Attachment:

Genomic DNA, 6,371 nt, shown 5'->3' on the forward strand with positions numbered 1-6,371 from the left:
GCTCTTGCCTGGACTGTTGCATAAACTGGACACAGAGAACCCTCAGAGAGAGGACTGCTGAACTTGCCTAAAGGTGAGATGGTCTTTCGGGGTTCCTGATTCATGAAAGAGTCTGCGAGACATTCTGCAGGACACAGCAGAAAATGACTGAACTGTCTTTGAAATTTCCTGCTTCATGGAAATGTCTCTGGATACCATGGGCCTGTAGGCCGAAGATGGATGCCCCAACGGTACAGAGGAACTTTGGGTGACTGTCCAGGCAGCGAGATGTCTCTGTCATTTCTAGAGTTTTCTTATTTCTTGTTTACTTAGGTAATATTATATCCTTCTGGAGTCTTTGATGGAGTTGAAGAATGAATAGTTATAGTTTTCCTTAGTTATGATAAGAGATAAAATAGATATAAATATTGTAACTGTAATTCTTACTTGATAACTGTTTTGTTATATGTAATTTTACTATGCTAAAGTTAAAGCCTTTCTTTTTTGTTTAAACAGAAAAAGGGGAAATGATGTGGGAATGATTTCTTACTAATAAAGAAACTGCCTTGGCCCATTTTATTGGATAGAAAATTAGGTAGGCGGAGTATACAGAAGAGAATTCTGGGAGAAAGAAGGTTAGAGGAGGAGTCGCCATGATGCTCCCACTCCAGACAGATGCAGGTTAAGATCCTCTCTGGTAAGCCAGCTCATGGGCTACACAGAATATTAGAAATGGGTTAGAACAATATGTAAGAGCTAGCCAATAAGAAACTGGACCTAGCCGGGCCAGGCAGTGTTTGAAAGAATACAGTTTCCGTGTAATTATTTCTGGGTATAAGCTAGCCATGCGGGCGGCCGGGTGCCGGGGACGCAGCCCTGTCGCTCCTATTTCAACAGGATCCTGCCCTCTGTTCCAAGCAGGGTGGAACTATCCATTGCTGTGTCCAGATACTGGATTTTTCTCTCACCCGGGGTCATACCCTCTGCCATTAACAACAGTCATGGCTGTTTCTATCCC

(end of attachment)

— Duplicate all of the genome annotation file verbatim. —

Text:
Genomic DNA, 6,371 nt, shown 5'->3' on the forward strand with positions numbered 1-6,371 from the left:
GCTCTTGCCTGGACTGTTGCATAAACTGGACACAGAGAACCCTCAGAGAGAGGACTGCTGAACTTGCCTAAAGGTGAGATGGTCTTTCGGGGTTCCTGATTCATGAAAGAGTCTGCGAGACATTCTGCAGGACACAGCAGAAAATGACTGAACTGTCTTTGAAATTTCCTGCTTCATGGAAATGTCTCTGGATACCATGGGCCTGTAGGCCGAAGATGGATGCCCCAACGGTACAGAGGAACTTTGGGTGACTGTCCAGGCAGCGAGATGTCTCTGTCATTTCTAGAGTTTTCTTATTTCTTGTTTACTTAGGTAATATTATATCCTTCTGGAGTCTTTGATGGAGTTGAAGAATGAATAGTTATAGTTTTCCTTAGTTATGATAAGAGATAAAATAGATATAAATATTGTAACTGTAATTCTTACTTGATAACTGTTTTGTTATATGTAATTTTACTATGCTAAAGTTAAAGCCTTTCTTTTTTGTTTAAACAGAAAAAGGGGAAATGATGTGGGAATGATTTCTTACTAATAAAGAAACTGCCTTGGCCCATTTTATTGGATAGAAAATTAGGTAGGCGGAGTATACAGAAGAGAATTCTGGGAGAAAGAAGGTTAGAGGAGGAGTCGCCATGATGCTCCCACTCCAGACAGATGCAGGTTAAGATCCTCTCTGGTAAGCCAGCTCATGGGCTACACAGAATATTAGAAATGGGTTAGAACAATATGTAAGAGCTAGCCAATAAGAAACTGGACCTAGCCGGGCCAGGCAGTGTTTGAAAGAATACAGTTTCCGTGTAATTATTTCTGGGTATAAGCTAGCCATGCGGGCGGCCGGGTGCCGGGGACGCAGCCCTGTCGCTCCTATTTCAACAGGATCCTGCCCTCTGTTCCAAGCAGGGTGGAACTATCCATTGCTGTGTCCAGATACTGGATTTTTCTCTCACCCGGGGTCATACCCTCTGCCATTAACAACAGTCATGGCTGTTTCTATCCC